But we don’t take our occupations simply for status, most of us anyway. We see ourselves in certain occupations, and hopefully doing what we love best. I took my calling as a priest against my own will and better judgment, but then I do believe in a divine call. I was up against God, when I finally heard my call clearly, and didn’t dare to say No to such a Person. He’d work out the difficulties, and He still is working those out in me. I receive honor, for certain, and I’ve also received some – not much – dishonor for being a priest. The dishonor feels almost as good as the honor, for I know some of what Jesus suffered.
He was born of a woman suspected of sleeping around, getting pregnant months before her wedding. He came from Nazareth, of which one disciple scoffed, saying “Can any good ever come from Nazareth?” He wasn’t trained as a priest. The lineage of His descent from David was that of a true king, but ran unsullied only through His mother’s line. He lived near Samaria, and his reputation was stained by that region. He was dirt poor and had no land, money or valuable property, like his cousin John. He associated with known criminals, tax collectors, and men that smelled of fish. He said things that made powerful and honorable people regard this country prophet with disdain. His popularity among the common people was yet another reason to reject Him, for the common people always choose their heroes badly.
St. Paul, by contrast, was raised to be highly honored, a rabbi, a classically trained Greek scholar, Jewish to the backbone, a Roman citizen by birth, and a defender of the faith of his people. Yet he called all of that trash when Paul was found and called by Christ, as worthy to bring the good news to the Gentiles. Jesus turned Paul upside down, and Paul then turned the world upside down. He wrote the church at Philippi:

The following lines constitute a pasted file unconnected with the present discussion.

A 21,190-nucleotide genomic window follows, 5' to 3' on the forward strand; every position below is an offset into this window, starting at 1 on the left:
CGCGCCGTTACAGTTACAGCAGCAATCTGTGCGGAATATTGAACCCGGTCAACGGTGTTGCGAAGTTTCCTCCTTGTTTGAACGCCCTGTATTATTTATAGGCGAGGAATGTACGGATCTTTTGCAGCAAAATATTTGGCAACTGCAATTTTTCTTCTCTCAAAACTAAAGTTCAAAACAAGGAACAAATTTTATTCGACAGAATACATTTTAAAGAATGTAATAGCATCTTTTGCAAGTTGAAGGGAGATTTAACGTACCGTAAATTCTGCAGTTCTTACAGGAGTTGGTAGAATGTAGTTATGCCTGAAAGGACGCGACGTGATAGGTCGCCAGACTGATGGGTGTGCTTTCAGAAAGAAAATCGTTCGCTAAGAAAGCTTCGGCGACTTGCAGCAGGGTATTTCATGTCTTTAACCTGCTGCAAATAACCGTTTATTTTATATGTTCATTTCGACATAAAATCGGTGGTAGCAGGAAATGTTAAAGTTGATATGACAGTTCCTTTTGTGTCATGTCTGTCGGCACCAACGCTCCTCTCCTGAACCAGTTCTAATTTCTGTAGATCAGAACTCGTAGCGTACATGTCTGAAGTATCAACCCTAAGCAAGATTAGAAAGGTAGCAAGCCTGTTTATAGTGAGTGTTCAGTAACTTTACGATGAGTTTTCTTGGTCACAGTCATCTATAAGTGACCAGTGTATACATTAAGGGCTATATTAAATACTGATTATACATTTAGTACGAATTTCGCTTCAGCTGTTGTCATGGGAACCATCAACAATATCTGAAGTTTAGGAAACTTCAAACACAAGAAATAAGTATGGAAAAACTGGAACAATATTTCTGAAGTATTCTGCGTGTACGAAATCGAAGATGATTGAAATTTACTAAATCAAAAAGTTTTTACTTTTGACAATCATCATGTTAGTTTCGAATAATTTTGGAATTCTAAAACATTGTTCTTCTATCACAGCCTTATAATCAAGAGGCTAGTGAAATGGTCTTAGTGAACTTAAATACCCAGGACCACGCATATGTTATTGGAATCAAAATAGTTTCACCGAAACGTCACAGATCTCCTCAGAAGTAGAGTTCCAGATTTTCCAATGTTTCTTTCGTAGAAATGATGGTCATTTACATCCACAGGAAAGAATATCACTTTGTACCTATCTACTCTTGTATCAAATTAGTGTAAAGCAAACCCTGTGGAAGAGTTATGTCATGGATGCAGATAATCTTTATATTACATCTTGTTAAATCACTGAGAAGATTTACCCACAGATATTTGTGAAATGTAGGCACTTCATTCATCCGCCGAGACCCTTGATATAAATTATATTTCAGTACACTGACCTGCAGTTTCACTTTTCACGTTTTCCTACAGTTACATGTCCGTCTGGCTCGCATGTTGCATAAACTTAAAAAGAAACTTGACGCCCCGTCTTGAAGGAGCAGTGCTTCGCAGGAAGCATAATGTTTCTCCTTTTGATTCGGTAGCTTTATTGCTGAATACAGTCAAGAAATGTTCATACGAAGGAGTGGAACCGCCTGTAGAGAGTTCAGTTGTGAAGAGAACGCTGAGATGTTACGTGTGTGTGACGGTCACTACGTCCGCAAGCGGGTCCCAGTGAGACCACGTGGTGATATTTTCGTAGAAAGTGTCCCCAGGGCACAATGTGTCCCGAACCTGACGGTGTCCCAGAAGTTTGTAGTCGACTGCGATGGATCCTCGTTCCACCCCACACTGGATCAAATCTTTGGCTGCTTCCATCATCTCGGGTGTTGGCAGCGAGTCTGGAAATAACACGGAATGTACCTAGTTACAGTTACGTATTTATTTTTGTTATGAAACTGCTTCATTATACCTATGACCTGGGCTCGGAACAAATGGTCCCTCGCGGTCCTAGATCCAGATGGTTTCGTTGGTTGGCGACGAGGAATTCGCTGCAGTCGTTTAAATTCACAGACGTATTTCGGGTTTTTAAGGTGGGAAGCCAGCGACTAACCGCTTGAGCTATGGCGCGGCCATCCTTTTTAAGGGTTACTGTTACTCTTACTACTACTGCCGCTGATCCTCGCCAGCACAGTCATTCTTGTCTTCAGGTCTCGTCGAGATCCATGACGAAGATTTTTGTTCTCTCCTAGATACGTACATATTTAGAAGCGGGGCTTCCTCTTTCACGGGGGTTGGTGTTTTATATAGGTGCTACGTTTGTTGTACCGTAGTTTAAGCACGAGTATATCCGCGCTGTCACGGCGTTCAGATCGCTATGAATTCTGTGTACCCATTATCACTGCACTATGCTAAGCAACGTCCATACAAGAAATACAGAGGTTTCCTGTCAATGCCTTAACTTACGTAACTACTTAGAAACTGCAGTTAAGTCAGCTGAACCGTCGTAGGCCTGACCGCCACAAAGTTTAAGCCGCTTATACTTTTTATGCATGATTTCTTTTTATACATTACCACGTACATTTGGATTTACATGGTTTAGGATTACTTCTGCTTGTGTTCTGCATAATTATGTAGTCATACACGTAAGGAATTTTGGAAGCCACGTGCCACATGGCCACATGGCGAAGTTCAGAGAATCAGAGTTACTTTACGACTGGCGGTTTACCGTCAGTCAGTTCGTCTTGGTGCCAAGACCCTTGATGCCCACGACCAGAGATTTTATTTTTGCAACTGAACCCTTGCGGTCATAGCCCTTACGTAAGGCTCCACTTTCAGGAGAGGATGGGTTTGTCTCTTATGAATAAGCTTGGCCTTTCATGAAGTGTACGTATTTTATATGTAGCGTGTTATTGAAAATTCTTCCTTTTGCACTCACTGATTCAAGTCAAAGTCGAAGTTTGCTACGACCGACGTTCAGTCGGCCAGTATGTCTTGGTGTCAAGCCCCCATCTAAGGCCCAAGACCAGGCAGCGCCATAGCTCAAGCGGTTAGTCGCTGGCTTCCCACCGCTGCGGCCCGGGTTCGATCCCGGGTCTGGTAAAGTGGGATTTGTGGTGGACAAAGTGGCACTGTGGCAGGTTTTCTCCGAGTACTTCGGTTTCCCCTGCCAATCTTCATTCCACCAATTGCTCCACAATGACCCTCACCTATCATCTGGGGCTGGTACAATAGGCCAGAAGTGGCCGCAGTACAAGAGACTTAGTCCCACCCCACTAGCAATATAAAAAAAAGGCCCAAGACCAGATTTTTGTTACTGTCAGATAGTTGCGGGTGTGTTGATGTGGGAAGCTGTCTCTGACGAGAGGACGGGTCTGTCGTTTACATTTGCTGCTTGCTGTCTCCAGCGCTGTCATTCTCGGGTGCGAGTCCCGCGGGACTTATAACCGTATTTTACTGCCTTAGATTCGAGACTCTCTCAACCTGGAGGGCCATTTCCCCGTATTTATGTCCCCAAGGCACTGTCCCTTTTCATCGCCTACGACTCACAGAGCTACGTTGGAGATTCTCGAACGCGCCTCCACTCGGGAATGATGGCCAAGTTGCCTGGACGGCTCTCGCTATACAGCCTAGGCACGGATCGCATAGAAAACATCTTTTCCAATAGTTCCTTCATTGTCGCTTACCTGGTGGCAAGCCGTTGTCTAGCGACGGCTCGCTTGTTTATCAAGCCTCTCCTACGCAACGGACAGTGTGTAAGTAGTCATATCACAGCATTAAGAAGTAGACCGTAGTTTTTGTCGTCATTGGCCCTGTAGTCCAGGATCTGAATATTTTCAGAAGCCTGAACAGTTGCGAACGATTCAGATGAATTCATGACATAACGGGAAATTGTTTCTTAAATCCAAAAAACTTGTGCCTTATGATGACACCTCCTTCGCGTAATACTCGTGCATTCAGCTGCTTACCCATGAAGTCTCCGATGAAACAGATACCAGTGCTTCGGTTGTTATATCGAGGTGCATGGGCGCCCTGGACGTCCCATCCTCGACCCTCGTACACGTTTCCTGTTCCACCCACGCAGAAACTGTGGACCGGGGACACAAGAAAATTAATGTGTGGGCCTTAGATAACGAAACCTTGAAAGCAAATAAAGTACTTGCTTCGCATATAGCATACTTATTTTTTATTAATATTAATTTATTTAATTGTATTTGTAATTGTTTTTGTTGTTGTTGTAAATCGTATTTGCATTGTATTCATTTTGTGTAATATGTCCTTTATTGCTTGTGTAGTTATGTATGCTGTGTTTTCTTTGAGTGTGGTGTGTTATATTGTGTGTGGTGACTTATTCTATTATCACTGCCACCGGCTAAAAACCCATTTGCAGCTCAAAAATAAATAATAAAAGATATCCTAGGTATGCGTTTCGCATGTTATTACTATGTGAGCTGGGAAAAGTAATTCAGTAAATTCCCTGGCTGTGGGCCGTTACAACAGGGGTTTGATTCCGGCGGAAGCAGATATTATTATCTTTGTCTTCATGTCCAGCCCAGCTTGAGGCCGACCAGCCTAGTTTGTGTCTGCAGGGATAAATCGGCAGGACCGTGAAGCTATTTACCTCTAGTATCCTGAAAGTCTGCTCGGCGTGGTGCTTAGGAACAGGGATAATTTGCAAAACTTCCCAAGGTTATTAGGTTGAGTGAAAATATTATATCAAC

“Let his mindset become your motivation. Christ already existed in the form of God, yet he gave no thought to seizing equality with God as his supreme prize. Instead he emptied himself of his outward glory by reducing himself to the form of a lowly servant. He became human! He humbled himself and became vulnerable, choosing to be revealed as a man and was obedient. He was a perfect example, even in his death—a criminal’s death by crucifixion! Because of that obedience, God exalted him and multiplied his greatness! He has now been given the greatest of all names! The authority of the name of Jesus causes every knee to bow in reverence! Everything and everyone will one day submit to this name—in the heavenly realm, in the earthly realm, and in the demonic realm.” Phil 2:5-10
Notice that it was by obedience that Jesus took a lowly occupation as a man. You don’t get credit in heaven simply by appointing yourself the cleaner of toilets, expecting that earns a place of honor. But when it comes to you that no one is cleaning the toilets, and you feel God’s hand gently on your back, with a feeling like, “I guess it’s up to me,” then you have God’s appreciation, even if no one else ever sees or knows you did it.